Long-term adherence to the Mediterranean diet is associated with overall cognitive status, but not cognitive decline, in women.J Nutr 2013; 143(4):493-9JN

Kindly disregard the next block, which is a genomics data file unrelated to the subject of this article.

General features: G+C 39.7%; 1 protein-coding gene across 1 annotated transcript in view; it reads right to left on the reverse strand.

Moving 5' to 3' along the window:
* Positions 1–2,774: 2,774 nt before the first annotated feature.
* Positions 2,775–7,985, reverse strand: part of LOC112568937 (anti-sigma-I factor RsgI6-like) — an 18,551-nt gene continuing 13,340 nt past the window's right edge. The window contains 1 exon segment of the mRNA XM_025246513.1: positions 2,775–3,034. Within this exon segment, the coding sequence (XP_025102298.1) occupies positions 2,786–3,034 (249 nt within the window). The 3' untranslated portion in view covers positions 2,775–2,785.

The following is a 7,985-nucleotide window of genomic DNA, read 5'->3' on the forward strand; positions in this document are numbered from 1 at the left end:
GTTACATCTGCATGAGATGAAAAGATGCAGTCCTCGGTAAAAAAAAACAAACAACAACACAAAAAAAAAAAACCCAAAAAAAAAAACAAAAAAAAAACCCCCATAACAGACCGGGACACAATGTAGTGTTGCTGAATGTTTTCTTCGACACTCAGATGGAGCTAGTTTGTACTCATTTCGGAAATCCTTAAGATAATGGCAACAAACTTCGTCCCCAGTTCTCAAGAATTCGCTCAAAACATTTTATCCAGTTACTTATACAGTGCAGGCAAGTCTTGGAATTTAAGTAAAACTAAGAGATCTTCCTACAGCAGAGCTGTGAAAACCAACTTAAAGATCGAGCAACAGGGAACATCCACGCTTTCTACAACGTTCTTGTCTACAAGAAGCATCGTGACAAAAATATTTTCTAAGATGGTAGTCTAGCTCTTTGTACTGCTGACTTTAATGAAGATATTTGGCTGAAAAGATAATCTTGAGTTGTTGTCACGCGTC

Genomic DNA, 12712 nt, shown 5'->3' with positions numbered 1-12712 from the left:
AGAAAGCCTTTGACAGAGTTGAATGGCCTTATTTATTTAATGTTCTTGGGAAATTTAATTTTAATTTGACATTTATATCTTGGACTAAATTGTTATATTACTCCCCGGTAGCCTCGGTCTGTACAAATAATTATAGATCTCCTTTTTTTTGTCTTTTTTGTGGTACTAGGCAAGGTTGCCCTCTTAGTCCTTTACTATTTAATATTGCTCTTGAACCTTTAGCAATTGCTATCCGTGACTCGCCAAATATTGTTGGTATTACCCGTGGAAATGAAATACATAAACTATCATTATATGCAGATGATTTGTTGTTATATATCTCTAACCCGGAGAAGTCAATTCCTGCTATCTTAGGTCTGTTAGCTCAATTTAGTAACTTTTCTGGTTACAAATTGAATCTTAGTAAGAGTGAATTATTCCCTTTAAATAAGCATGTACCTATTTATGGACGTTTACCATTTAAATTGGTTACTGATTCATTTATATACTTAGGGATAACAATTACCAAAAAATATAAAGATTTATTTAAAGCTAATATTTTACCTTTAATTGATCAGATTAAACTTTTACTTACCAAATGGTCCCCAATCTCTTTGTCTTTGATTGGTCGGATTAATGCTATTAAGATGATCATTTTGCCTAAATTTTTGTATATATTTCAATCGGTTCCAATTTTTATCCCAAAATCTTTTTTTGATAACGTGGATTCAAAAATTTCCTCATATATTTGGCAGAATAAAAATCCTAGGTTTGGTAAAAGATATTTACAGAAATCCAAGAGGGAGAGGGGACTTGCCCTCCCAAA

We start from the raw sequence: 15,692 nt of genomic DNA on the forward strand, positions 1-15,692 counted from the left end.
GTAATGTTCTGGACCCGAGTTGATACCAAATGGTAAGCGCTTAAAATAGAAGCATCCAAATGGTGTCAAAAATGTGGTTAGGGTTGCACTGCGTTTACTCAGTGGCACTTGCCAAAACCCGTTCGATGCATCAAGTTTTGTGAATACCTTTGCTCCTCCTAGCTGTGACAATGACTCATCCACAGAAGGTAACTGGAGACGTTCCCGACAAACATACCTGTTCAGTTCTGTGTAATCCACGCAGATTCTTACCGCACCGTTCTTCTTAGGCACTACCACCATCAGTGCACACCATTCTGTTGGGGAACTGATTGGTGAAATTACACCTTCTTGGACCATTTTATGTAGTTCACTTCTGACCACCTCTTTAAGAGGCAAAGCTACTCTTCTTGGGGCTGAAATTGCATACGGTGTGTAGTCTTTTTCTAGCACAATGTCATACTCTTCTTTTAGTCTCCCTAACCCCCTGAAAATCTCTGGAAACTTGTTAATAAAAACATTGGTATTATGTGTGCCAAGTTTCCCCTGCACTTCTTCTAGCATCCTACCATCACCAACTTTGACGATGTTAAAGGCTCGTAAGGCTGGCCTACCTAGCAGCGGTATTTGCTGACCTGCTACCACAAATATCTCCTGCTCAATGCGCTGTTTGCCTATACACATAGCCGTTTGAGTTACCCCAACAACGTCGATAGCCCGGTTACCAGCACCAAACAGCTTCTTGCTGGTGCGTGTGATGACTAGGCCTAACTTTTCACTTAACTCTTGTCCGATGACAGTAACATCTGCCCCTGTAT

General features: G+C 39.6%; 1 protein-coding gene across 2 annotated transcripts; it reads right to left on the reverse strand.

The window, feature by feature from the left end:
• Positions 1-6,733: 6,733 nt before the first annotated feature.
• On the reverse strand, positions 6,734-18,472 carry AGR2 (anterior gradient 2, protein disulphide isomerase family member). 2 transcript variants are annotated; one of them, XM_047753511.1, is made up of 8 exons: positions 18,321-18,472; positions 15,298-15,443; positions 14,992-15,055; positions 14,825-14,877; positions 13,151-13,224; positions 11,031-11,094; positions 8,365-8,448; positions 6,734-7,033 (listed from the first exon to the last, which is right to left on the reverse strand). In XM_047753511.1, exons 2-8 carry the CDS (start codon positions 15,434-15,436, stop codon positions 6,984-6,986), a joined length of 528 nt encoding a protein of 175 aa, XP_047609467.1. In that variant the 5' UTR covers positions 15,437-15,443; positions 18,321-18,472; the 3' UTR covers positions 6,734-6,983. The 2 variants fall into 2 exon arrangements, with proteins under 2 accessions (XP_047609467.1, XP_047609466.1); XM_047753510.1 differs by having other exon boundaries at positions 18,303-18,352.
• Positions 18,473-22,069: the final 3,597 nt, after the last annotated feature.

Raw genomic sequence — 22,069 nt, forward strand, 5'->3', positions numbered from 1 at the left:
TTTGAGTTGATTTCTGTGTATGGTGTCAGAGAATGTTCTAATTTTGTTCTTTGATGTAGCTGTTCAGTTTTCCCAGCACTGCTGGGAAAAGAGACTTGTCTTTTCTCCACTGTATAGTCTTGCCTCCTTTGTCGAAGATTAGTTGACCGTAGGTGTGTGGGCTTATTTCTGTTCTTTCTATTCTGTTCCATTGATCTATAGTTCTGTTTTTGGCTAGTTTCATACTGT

In this large-scale prospective epidemiological study, we examined associations of long-term adherence to the Mediterranean diet (MeDi) and subsequent cognitive function and decline. We included 16,058 women from the Nurses' Health Study, aged ≥70 y, who underwent cognitive testing by telephone 4 times during 6 y, beginning in 1995-2001, and provided repeated information on diet between 1984 and the first cognitive exam. Primary outcomes were the Telephone Interview for Cognitive Status (TICS) and composite scores of verbal memory and global cognition. MeDi adherence was based on intakes of: vegetables, fruits, legumes, whole grains, nuts, fish, red and processed meats, moderate alcohol, and the ratio of monounsaturated:saturated fat. Long-term MeDi exposure was estimated by averaging all repeated measures of diet (>13 y, on average). In primary analyses of cognitive change, the MeDi was not associated with decline in global cognition or verbal memory. In a secondary approach examining cognitive status in older age, determined by averaging all 4 repeated measures of cognition, each higher quintile of long-term MeDi score was linearly associated with better multivariable-adjusted mean cognitive scores [differences in mean Z-scores between extreme quintiles of MeDi = 0.06 (95% CI: 0.01, 0.11); = 0.05 (95% CI: 0.01, 0.08); and = 0.06 (95% CI: 0.03, 0.10) standard units; P-trends = 0.004, 0.002, and <0.001 for TICS, global cognition, and verbal memory, respectively]. These associations were similar to those observed in women 1-1.5 y apart in age. In summary, long-term MeDi adherence was related to moderately better cognition but not with cognitive change in this very large cohort of older women.